• Some Marauders manifest their magick only through Wild Talent. In their case, their Avatar rating (usually powerful) adds itself to their Arete (which itself is usually only 1 or 2.) These characters have no control over their magick. It comes and goes and manifests in ways they can’t predict.
  • “The Death-Strike” is Wild Talent that manifests at the moment of death, allowing the mage to channel the last of their life-force into one last, overwhelming attack or defense.
  • Optional Rule: “Dividing Successes.” This is the way we currently calculate effects in our game. Instead of having a base threshold and saying “you need this many successes to do this thing” you divide the successes up into each part of the effect (targets, damage, duration, etc.) Using this option, time-release damage for timed effects has a specific cost chart (Chapter 10, Part 3.)
  • Optional Rule: “Automatic Successes.” With this, mages can succeed automatically on simple, coincidental effects if they have an Arete of at least the highest Sphere used + 3. (So Arete 4 for a level 1 sensory effect.) This cannot be used for anything dramatic or resisted (damage effects, for instance.)
  • Optional Rule: “The Domino Effect.” For every two notable coincidences within a scene, add +1 difficulty to the casting roll for the next one.
  • Optional Rule: “Rite, Ceremony and Great Work.” This rule divides extended rituals into three categories based on how difficult the effect is and how many successes are needed to cast it. Rites (1-5 successes) are relatively quick and each roll lasts a turn to a minute or so. Ceremonies (5-10 successes) require more elaborate rituals and a lot more time – 1 hour per roll. Great Works (10+ successes) take 5 hours per roll. There is a system for “pausing” these kinds of extended rituals in order to take necessary breaks. To do this, spend 1 WP. Then when you’re ready to resume, roll Wits+Esoterica or Wits+Technology (whichever applies.) The difficulty begins at the Effect’s base difficulty and goes up by +1 for each break taken after the first one. Breaks cannot last longer than 48 hours, and the ritual area must not be disturbed. Even one failed roll will ruin this entire process.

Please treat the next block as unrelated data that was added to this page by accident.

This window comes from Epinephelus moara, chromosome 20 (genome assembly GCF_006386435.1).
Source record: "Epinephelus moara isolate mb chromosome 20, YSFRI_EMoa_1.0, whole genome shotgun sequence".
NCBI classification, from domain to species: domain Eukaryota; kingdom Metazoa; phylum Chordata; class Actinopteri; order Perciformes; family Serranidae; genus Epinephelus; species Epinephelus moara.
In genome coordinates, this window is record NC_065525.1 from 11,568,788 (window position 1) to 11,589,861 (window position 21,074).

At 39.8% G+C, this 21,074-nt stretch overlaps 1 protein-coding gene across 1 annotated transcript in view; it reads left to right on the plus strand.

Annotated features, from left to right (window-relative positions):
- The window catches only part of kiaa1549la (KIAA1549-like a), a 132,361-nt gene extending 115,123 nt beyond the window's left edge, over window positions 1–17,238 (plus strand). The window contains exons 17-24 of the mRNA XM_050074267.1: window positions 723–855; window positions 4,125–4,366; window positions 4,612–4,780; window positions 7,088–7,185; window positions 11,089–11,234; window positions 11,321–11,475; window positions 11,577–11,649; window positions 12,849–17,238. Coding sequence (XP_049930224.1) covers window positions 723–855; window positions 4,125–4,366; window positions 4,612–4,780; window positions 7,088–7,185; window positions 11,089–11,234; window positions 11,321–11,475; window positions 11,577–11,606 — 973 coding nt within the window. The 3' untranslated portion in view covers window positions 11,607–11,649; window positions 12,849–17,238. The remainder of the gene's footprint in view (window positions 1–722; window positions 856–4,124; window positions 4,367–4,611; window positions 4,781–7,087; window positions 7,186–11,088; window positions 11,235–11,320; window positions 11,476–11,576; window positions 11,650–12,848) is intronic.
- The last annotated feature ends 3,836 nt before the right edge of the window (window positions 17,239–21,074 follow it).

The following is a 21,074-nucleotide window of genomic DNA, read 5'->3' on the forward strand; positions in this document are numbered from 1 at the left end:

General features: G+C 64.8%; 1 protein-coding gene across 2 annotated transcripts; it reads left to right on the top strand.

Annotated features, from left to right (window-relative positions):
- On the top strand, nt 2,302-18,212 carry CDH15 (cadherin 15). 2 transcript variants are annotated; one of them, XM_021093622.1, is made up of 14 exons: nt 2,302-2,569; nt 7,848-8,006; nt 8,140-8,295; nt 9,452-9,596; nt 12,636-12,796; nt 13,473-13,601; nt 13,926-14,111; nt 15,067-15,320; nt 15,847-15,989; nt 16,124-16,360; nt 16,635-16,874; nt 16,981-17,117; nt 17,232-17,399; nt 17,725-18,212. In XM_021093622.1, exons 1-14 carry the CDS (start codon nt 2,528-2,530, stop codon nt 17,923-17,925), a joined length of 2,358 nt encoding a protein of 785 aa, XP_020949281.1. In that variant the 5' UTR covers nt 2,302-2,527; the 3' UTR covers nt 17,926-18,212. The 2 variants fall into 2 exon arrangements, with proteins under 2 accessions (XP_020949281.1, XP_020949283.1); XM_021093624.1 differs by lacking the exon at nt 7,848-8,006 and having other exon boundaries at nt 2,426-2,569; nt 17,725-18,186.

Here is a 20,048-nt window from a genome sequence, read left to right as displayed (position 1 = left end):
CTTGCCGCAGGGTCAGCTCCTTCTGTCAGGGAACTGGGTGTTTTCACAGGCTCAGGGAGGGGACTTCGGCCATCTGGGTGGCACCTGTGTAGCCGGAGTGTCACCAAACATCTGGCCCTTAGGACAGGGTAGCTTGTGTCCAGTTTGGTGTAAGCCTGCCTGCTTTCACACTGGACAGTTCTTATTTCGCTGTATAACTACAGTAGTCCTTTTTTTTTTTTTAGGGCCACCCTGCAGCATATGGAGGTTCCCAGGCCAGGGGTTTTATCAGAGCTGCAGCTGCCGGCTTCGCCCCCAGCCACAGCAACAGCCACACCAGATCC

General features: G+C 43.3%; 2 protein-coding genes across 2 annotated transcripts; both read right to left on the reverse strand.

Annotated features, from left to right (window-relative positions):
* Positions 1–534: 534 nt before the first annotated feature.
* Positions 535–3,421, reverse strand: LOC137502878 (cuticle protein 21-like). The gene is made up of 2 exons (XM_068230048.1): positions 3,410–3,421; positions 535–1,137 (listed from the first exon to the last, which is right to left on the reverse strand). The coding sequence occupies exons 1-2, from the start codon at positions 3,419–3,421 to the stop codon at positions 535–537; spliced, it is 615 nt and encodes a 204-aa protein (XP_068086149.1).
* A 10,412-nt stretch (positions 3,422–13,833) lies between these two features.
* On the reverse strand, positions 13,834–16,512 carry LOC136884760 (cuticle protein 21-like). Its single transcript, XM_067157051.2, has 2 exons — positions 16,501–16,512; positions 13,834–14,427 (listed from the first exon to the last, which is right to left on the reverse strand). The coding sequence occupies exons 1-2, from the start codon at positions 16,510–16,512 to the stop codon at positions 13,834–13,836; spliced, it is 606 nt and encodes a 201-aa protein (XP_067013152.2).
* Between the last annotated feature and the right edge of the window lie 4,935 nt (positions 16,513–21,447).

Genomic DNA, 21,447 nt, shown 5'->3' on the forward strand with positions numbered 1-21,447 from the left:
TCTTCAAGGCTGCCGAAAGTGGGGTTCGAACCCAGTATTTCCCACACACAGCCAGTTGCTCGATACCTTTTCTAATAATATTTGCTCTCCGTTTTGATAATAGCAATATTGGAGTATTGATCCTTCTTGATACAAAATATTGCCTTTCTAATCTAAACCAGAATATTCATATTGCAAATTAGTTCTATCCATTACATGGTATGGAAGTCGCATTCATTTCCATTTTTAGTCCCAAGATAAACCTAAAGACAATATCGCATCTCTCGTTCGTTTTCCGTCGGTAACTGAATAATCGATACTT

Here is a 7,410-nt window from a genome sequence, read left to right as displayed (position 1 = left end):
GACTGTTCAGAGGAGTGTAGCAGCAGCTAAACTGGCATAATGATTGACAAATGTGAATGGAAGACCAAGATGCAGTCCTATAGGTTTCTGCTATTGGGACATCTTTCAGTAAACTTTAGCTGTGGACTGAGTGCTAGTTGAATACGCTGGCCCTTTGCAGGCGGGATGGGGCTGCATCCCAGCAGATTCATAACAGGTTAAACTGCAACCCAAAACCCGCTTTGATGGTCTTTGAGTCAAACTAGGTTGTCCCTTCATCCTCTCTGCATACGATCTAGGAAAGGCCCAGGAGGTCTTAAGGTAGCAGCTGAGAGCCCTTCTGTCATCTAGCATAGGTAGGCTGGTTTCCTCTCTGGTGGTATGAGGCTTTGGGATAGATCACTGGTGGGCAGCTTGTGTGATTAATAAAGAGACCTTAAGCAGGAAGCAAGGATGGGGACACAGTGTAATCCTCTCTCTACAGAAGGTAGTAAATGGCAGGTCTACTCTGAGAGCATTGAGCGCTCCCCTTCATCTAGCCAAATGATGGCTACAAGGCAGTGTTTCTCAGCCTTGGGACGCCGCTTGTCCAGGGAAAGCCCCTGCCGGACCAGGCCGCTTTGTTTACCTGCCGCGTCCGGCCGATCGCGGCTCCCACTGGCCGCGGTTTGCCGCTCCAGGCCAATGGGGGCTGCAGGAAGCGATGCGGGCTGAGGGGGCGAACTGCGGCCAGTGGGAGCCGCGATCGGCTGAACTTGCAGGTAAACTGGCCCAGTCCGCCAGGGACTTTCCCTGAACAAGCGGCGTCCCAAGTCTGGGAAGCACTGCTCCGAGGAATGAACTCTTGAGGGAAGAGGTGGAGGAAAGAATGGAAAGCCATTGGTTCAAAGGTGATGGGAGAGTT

• Optional Rule: “Paradox in Mage Revised.” This optional rule makes successful and failed vulgar effects apply Paradox as per Revised rules. Backlashes also hit every time the character gains Paradox (as per Revised.)
  • Optional Rule: “Resonance and Synergy.” Resonance is an optional component of M20. There is also a second option called Synergy. You can have one or both or neither. Resonance is an outward manifestation of the mage’s actions and temperament. Synergy is more like cosmic principles working through the mage. Synergy aligns with the categories that were formerly applied to resonance: Dynamic, Static and Entropic. There is no associated signature as there is with resonance. Resonance, on the other hand, now has 4 flavors: Devotional, Elemental, Stabilizing and Temperamental. It still manifests as signatures like before: Feral, Fiery, etc. See Chapter 10, Part 5. We will still be using Resonance on this site. Synergy will not be employed.
  • Optional Rule: “Significant Instruments.” A mage can employ significant instruments that tug on the Mythic Threads to either reduce the casting difficulty by -1 or make an otherwise vulgar effect coincidental.
  • Optional Rule: “Management and Human Resources.” As an option, mages with the right concept and background can use people as instruments for their effects. In order to do this, they must have at minimum 3 dots in two applicable backgrounds. See Chapter 10, part 7.